by Samantha Frances Buttigieg
Written by Natalie Dormer and Anthony Byrne, In Darkness is a project that began way back in 2009 – that’s nine whole years in the making! The world has changed a mighty much since it’s conception to final piece. Natalie and Anthony both intended for Natalie to play a smaller role, not the lead role of Sofia. Natalie hadn’t had her global domination as of yet, however at that stage you would have seen her as Anne Boleyn on the The Tudors. When it eventually came to casting, Natalie was a credible, sought after actress, with worldwide recognition. After all, she had now been a part of a little known show called Game Of Thrones. And, as they say the rest is history.
Now let’s get down to business. In Darkness is one of those intriguing thrillers that deals a few surprising hands along the way. Natalie Dormer plays Sofia, a blind professional Pianist who hears the moments leading up to the death of her neighbour Veronique in the apartment above. The story begins with Veronique’s unexpected death, presumed a suicide, but the big question in this scenario is whether it was suicide, or murder. This deals the hand that allows the story to unfold, with gradual surprises along the way.
The recently deceased woman upstairs turns out to be the daughter of a Serbian warlord with a dark past, obviously. After this realisation the plot thickens. Without giving too much away, I can say that evidently this is a story of revenge. A good, sturdy, thought provoking piece, that reels you in and keeps giving you more from that mystery box.
There are numerous sides to the story, like a decagon there are a number of subplots to add to the multidimensionality of this tale, perhaps a few too many. Not everything is black and white, good or bad. Sometimes motivation for something can stem from past experiences. And, as we slowly realise Sofia has a few secrets of her own, including a rather unexpected past. Soon after Veronique’s death, she becomes a target, soon under the realisation that she is being tailed by a hitman (played by Ed Skrein), something which she is well aware of, sight or no sight.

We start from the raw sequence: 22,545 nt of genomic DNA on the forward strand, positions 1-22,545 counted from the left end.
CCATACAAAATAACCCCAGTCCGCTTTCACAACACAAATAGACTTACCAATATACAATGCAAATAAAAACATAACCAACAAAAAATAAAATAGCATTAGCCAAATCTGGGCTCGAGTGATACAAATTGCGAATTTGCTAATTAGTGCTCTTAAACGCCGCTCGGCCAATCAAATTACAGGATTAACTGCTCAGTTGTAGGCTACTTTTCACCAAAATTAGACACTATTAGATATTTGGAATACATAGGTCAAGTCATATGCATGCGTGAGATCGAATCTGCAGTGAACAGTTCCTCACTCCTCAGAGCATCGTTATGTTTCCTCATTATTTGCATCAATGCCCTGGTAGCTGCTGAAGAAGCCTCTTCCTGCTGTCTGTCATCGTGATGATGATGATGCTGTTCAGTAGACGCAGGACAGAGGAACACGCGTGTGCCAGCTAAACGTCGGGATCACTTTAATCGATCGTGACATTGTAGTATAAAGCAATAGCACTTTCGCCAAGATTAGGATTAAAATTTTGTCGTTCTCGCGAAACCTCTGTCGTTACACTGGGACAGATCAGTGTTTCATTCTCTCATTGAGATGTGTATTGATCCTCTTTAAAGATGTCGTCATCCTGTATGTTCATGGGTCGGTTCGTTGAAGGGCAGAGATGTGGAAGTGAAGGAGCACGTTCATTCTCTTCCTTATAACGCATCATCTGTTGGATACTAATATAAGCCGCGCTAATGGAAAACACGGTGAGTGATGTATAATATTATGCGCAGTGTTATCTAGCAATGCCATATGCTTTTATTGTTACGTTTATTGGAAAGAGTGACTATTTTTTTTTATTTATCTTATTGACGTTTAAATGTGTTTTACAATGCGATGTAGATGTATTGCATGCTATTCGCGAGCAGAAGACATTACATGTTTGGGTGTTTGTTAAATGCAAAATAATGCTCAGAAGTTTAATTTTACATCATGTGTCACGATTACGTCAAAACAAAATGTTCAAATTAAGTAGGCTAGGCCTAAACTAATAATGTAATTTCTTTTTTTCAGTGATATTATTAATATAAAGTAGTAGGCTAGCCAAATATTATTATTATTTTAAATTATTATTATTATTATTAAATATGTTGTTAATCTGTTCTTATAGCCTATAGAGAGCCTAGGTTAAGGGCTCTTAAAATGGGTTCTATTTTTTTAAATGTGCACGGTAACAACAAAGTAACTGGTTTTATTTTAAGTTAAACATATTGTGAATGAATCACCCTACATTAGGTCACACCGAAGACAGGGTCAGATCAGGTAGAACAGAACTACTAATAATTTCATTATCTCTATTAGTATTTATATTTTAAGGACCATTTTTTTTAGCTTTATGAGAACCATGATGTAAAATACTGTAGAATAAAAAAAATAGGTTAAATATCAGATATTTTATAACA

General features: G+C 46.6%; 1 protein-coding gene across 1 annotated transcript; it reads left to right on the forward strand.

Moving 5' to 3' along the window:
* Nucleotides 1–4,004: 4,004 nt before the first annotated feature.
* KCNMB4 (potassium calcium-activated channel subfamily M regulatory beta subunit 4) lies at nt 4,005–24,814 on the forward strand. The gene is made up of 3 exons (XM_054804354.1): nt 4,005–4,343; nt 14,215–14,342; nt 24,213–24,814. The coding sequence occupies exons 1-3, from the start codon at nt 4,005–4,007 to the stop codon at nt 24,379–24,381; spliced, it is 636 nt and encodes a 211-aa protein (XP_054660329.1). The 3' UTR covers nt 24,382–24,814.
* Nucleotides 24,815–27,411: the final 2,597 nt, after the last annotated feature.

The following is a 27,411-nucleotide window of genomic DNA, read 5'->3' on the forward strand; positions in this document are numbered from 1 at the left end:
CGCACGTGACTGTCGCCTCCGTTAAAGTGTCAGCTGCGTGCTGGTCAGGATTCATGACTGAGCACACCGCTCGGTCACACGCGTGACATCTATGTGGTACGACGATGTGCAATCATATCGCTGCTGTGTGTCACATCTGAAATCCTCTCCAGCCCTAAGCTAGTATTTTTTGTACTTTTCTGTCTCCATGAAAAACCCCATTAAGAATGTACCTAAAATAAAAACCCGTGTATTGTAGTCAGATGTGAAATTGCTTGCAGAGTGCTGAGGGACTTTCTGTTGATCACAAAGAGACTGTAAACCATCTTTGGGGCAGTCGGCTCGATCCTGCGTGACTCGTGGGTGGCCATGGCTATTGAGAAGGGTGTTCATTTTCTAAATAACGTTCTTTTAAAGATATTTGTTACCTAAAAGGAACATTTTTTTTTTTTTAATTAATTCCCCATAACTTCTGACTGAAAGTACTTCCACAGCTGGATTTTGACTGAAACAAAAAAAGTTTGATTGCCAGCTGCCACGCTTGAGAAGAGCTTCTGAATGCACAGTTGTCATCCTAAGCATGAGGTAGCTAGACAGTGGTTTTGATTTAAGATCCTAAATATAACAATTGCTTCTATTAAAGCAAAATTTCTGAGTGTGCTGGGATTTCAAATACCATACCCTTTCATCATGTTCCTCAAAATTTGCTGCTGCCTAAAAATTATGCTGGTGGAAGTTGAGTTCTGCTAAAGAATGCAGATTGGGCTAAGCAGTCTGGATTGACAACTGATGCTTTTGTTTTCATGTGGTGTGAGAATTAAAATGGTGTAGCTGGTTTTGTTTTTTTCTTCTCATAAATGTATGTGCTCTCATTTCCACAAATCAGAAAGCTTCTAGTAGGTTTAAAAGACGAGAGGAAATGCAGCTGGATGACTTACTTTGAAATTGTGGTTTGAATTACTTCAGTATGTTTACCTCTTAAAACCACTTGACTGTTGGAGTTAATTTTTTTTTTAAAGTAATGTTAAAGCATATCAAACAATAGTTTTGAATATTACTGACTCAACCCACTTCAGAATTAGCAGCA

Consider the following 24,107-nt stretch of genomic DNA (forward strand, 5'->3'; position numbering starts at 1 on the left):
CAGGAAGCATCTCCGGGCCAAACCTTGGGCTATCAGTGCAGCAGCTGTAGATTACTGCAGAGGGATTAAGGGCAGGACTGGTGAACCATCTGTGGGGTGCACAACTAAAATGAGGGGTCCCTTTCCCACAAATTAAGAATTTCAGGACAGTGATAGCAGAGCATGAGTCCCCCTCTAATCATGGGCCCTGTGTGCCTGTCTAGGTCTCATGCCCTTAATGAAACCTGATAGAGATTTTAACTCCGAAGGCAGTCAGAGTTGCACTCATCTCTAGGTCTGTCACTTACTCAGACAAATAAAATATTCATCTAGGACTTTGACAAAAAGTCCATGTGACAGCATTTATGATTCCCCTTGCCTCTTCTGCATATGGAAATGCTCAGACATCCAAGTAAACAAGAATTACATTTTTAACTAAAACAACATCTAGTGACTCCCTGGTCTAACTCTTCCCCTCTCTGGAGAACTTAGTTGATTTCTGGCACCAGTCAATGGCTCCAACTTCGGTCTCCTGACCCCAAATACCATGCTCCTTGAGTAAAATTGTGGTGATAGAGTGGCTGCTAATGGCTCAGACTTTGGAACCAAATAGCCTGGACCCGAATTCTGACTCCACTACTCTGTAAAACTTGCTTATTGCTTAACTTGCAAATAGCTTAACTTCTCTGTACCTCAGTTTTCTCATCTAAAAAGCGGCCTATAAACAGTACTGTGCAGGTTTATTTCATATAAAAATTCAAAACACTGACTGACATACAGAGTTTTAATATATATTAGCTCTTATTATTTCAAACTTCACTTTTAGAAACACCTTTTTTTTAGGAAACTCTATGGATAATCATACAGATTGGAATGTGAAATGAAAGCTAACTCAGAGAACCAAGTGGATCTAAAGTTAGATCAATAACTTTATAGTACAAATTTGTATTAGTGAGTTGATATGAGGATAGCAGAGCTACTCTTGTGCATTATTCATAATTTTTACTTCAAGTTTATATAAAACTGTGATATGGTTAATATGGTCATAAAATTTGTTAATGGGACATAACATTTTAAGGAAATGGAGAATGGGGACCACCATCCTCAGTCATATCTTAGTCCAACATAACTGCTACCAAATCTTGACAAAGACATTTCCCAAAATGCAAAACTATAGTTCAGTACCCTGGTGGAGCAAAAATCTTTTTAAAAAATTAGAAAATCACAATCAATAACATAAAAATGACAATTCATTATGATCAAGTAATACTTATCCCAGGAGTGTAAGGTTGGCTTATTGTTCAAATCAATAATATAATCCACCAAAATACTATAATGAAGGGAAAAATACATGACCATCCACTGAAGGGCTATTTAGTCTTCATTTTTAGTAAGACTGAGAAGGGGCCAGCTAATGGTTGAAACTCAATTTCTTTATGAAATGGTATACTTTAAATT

What would they want with a blind pianist you ask? Veronique and Sofia weren’t exactly friends, they were merely passing strangers who often spoke out of courtesy, and one final encounter in the lift meant that a discreet and swift dropping of a USB stick into Sofia’s pocket would encourage the search of its contents to lead directly to Sofia. It does take a while to click as to the whereabouts of said information. But no sooner do we realise the Russians are after the USB stick, and they’re not the only ones. After all, the contents of the stick could help take down Mr. Serbian warlord. I don’t want to give too much away, whilst the film certainly has its fault it was an enjoyable watch.
The film itself tries to give the viewer a glimpse into the experiences of those with sight loss, which I felt was an impactful choice, and some well chosen shots and editing decisions along the way. Perhaps a little on the long side, but an enjoyable film that you won’t be talking about days later.
In Darkness is out now!